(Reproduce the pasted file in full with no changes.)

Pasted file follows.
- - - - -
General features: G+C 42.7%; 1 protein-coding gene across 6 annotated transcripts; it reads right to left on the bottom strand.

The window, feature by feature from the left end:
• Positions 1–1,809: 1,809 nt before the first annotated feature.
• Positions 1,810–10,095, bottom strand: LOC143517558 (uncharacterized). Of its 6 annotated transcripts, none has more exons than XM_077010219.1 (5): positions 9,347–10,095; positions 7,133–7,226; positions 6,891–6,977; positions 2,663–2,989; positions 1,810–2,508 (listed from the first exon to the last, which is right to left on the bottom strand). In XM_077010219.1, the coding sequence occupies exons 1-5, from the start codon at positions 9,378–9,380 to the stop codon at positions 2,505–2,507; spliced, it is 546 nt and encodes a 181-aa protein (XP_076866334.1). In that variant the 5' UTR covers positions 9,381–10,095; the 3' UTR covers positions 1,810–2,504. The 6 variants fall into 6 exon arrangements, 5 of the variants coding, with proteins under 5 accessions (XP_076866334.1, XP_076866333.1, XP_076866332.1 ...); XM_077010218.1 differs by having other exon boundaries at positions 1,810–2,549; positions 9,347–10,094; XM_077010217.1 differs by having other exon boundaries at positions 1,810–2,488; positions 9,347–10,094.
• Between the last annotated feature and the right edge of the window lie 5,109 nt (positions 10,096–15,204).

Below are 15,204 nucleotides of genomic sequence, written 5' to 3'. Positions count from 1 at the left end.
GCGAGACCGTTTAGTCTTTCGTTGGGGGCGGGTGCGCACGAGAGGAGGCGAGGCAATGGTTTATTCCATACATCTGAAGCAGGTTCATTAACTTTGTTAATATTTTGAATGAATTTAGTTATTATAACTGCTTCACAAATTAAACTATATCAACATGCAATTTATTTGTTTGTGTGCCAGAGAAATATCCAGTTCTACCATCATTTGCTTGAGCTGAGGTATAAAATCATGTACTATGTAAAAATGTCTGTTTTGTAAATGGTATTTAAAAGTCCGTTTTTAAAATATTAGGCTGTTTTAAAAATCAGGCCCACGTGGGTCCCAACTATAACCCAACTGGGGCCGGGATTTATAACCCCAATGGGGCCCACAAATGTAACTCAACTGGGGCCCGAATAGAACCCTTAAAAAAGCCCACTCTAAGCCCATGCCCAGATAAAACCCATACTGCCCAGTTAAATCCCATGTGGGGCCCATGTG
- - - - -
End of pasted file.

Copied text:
General features: G+C 42.7%; 1 protein-coding gene across 6 annotated transcripts; it reads right to left on the bottom strand.

The window, feature by feature from the left end:
• Positions 1–1,809: 1,809 nt before the first annotated feature.
• Positions 1,810–10,095, bottom strand: LOC143517558 (uncharacterized). Of its 6 annotated transcripts, none has more exons than XM_077010219.1 (5): positions 9,347–10,095; positions 7,133–7,226; positions 6,891–6,977; positions 2,663–2,989; positions 1,810–2,508 (listed from the first exon to the last, which is right to left on the bottom strand). In XM_077010219.1, the coding sequence occupies exons 1-5, from the start codon at positions 9,378–9,380 to the stop codon at positions 2,505–2,507; spliced, it is 546 nt and encodes a 181-aa protein (XP_076866334.1). In that variant the 5' UTR covers positions 9,381–10,095; the 3' UTR covers positions 1,810–2,504. The 6 variants fall into 6 exon arrangements, 5 of the variants coding, with proteins under 5 accessions (XP_076866334.1, XP_076866333.1, XP_076866332.1 ...); XM_077010218.1 differs by having other exon boundaries at positions 1,810–2,549; positions 9,347–10,094; XM_077010217.1 differs by having other exon boundaries at positions 1,810–2,488; positions 9,347–10,094.
• Between the last annotated feature and the right edge of the window lie 5,109 nt (positions 10,096–15,204).

Below are 15,204 nucleotides of genomic sequence, written 5' to 3'. Positions count from 1 at the left end.
GCGAGACCGTTTAGTCTTTCGTTGGGGGCGGGTGCGCACGAGAGGAGGCGAGGCAATGGTTTATTCCATACATCTGAAGCAGGTTCATTAACTTTGTTAATATTTTGAATGAATTTAGTTATTATAACTGCTTCACAAATTAAACTATATCAACATGCAATTTATTTGTTTGTGTGCCAGAGAAATATCCAGTTCTACCATCATTTGCTTGAGCTGAGGTATAAAATCATGTACTATGTAAAAATGTCTGTTTTGTAAATGGTATTTAAAAGTCCGTTTTTAAAATATTAGGCTGTTTTAAAAATCAGGCCCACGTGGGTCCCAACTATAACCCAACTGGGGCCGGGATTTATAACCCCAATGGGGCCCACAAATGTAACTCAACTGGGGCCCGAATAGAACCCTTAAAAAAGCCCACTCTAAGCCCATGCCCAGATAAAACCCATACTGCCCAGTTAAATCCCATGTGGGGCCCATGTG